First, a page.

FU House, Shunan, Japan, by Kubota Architect Atelier
Photography by Kenji Masunaga
Cabanne is a system of architectural structures that originates from the desire of the Company to integrate harmoniously with nature. The modules Quadro, Veranda and Tunnel, which make up this collection, create large covered areas, which provide shelter and intimacy, where it is pleasant to meet, talk and rest. Through colour, the Company blends the exterior environment with architectural structures, seating, rugs and accessories in its collections. The structure of Cabanne is made of steel; it can be completed with aluminium, fabric or wooden tops, fixed or moving side panels made of wood, fabric or glass or with curtains. The exclusive fabrics are an essential part of the product: they protect from sunlight and heat, making Cabanne distinct and unique. Designed by Bestetti Associati, Cabanne is the first element of Landscapes, a collection that has developed over the years to become today a comprehensive system of architectural structures for the exteriors responding to the most diverse requirements.
Cabanne, by Bestetti Associati, for Paola Lenti
North of the West-Flemish village of Westouter one can find a plot in an open and rural landscape, heavily influenced by the typical agricultural activities in the area. The setting has had a great impact on the design of this single family house, which is solemnly surrounded by a few farms and a group of trees here and there.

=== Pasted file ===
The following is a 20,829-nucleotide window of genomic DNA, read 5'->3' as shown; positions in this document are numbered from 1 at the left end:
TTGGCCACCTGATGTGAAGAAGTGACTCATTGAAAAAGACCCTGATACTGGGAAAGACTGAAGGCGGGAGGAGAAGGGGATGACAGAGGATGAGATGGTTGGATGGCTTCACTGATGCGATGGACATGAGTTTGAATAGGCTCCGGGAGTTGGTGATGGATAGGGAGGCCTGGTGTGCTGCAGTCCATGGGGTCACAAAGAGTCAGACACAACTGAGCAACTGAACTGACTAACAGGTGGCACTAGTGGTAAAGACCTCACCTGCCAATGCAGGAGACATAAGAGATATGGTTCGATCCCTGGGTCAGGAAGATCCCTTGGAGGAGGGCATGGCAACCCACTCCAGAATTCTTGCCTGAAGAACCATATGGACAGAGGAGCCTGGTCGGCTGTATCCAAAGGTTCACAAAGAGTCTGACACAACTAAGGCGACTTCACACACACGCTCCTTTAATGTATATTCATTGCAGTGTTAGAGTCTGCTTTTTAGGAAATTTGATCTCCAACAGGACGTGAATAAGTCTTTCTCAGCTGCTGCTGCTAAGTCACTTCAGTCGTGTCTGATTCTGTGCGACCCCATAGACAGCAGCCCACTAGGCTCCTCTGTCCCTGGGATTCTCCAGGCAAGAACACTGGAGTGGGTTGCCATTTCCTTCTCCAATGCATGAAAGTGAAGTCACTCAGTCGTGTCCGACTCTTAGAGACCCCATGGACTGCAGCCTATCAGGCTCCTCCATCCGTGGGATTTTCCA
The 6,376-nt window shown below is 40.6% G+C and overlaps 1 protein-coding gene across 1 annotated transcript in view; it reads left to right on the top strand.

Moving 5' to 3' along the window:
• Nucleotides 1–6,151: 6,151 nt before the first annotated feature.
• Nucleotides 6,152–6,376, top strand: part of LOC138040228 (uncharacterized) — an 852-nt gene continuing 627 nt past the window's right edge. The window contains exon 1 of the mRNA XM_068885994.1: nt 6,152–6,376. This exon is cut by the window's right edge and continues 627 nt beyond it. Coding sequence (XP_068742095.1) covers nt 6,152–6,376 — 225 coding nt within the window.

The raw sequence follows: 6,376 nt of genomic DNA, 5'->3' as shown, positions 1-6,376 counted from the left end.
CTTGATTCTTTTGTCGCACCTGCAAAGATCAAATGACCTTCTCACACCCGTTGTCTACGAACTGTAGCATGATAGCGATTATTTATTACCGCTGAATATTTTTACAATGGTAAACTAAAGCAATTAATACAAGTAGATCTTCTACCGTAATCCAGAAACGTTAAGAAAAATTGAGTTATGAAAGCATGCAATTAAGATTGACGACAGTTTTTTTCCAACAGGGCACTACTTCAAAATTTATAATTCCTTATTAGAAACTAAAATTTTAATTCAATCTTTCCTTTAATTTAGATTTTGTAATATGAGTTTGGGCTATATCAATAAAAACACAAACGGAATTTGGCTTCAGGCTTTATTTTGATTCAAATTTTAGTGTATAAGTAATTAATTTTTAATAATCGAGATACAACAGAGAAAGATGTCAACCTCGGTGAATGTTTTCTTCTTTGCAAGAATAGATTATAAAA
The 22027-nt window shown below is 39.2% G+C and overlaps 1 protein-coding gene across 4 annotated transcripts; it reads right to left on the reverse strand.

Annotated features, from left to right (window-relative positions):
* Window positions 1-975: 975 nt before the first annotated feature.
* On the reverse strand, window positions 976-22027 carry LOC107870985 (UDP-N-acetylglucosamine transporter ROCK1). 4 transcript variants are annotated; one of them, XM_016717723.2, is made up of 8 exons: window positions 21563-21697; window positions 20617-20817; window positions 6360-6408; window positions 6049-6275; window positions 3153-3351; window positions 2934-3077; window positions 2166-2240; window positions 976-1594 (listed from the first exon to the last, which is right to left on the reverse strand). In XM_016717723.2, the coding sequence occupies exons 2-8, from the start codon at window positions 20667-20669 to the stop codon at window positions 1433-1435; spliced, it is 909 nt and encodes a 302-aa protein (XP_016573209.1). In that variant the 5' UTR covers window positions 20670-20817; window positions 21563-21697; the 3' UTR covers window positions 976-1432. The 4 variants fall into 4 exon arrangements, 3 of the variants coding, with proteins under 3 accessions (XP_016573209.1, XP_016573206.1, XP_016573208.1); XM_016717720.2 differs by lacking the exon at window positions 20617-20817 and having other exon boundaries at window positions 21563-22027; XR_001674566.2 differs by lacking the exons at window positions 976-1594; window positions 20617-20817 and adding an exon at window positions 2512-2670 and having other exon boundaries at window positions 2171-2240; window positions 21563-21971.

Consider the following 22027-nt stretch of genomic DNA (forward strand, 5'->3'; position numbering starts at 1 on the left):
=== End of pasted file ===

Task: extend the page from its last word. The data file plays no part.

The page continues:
The atypical shape of the parcel, together with the not so ideal orientation of the plot have been transformed into remarkable assets for the project. The single-story volume of the building is a consequence of the lack of surrounding buildings. This choice of design has limited the appearance in the surroundings greatly. The cut-off parallel to the border of the plot was used to enhance the synergy between building and nature and made sure the inhabitants have the best possible view on nature at every possible angle.
The living areas are situated at the north of the house. This is also the side were the connection with the surroundings is at its maximum. An intimate inner garden creates a private area for the inhabitants and is a gateway for natural light. This patio is the heart of the house, where life is directed by the ever-changing seasons.
CASWES, by TOOP architectuur
Photography by Tim van de Velde
Basset’s sculptural language is simple and clear. There are just two elements – a horizontal “pillow” for a seat and a vertical “duvet” at the back that wraps around the seat, embracing it from the sides. Upholstery details – marked piping is used to accentuate its shape in a natural way, giving it an easily recognizable design “signature”. Basset doesn’t demand much space and fits easily into smaller rooms.